UN reports rise in Afghan civilian casualties as Trump tries more troops
A record 1,662 civilians were killed and 3,581 injured in Afghanistan mainly because of Taliban attacks during the first six months of this year, according to the latest United Nations figures.
“Extreme civilian harm continued amid a worsening toll of suicide attacks, and a greater impact on women and children,” a report by the UN Assistance Mission in Afghanistan (UNAMA) said.
Attacks by antigovernment forces are more sophisticated. Civilian casualties from suicide and complex attacks rose by 15 percent this year (attacks including more than one perpetrator and two or more forms of weaponry, including suicide IEDs) killing 259 civilians and injuring 892.
Voicing outrage, UN Human Rights chief Zeid Ra’ad Al Hussein said: “The statistics in this report, horrifying though they are, can never fully convey the sheer human suffering of the people of Afghanistan. Each one of these casualty figures reflects a broken family, unimaginable trauma and suffering, and the brutal violation of people’s human rights…The continuing national tragedy of Afghanistan must not be overlooked.”
About 4,000 more American troops may be on their way to a war that anti-government forces are fighting relentlessly and with more skill despite 16 years of American presence.
American officials acknowledge that the US is “not winning” but President Donald Trump seems to have decided to let Defense Secretary Jim Mattis determine troop levels in Afghanistan.
The success of more American soldiers advising Afghan troops is doubtful in a war that has killed more than 26,500 civilians and injured 49,000 in its latest phase since January 2009, according to UN figures.
The UN reports only incidents that have been confirmed after a thorough verification process. This strict documentation process, which requires multiple steps of confirmation in each case, means that the overall figures are probably conservative.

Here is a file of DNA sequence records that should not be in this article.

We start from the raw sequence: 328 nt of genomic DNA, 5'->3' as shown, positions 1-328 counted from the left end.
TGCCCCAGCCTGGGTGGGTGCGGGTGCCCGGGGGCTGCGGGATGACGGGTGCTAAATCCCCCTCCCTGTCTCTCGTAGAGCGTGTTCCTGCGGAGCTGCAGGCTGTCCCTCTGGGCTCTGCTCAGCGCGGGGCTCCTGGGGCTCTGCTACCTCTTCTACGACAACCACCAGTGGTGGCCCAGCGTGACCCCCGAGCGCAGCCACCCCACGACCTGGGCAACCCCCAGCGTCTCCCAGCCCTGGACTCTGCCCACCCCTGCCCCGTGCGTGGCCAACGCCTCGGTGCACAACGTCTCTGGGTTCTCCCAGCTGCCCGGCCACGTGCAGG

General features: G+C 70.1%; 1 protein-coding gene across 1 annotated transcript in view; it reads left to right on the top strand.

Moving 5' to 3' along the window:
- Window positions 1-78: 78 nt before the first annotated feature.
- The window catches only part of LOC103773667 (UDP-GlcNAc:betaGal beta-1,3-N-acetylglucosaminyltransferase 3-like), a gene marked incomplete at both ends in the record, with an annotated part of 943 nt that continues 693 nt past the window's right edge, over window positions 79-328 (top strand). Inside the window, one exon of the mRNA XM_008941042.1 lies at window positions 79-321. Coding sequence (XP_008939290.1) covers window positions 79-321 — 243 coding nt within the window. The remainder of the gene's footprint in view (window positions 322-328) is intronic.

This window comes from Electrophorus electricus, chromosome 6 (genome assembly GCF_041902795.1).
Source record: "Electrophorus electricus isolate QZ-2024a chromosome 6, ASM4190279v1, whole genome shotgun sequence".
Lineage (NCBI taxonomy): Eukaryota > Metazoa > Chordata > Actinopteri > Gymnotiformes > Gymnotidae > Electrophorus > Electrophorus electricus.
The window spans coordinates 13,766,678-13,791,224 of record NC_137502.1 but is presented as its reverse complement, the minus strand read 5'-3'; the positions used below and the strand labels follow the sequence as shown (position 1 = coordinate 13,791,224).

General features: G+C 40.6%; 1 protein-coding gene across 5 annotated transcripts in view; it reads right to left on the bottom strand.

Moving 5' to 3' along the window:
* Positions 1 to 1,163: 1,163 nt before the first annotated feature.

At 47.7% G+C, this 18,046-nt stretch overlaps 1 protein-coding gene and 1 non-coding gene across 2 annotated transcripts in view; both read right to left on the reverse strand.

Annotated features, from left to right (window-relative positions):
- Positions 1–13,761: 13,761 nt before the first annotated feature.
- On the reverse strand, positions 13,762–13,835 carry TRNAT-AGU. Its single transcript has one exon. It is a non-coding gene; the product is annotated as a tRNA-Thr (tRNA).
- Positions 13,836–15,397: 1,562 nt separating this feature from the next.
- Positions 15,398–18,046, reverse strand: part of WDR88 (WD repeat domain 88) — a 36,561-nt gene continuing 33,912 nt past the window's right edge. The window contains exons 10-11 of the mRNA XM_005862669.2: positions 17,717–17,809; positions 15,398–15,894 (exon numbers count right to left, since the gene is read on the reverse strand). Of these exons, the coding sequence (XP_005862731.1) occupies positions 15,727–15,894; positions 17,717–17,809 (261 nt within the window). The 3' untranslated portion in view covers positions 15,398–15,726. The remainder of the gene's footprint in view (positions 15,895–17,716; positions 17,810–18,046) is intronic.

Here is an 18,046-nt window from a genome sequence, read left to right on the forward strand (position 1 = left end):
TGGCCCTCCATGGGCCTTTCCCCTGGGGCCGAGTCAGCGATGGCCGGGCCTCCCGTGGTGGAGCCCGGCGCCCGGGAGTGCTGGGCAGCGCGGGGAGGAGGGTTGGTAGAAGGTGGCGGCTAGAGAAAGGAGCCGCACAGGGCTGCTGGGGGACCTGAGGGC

The Taliban are still the most efficient killing machines in Afghanistan. Some 43 per cent of all civilian casualties were attributed to the Taliban, four per cent to Islamic State in Khorasan Province (ISKP), and the rest to unidentified attackers.
The toll on women increased by 23 percent with 174 killed and 462 injured, reversing a decline in 2016. Child deaths rose by nine percent to 436 and child casualties by one per cent with 1,141 injuries.
Aerial bombings (by government aircraft) in civilian-populated areas substantially contributed to the increases in women and child casualties.
Anti-government forces caused 40 per cent of all casualties often using improvised explosive devices (IEDs), such as suicide bombs and pressure-plate devices that killed 596 civilians and injured 1,483.
There was a 12 percent increase in all casualties caused by anti-government forces on the first six months of last year, with 1,141 people killed and 2,348 injured.
Some of those casualties occurred in a single attack in Kabul city on 31 May 2017, when a truck bomb killed at least 92 civilians and injured nearly 500. It was the deadliest incident documented by UNAMA since 2001.
“The continued use of indiscriminate, disproportionate and illegal IED devices by Anti-Government Elements is particularly appalling and must immediately stop,” said UNAMA chief Tadamichi Yamamoto.
The UN report urged government forces to stop using weapons including mortars and rockets in civilian populated areas, and to disband pro-government militias and similar groups.
It commended Afghan security forces for “their continued efforts to reduce civilian casualties resulting from ground engagements, which represent the second leading cause of deaths and injuries.”
“The figures demonstrate a 10 per cent reduction in civilian casualties from ground engagements(involving government troops) in the first six months of 2017 compared to the same period last year, with 434 confirmed deaths and 1,375 injuries. The decrease is attributed to a reduction in casualties caused by weapons, mostly mortars, used by pro-government forces.”Click here for reuse options!
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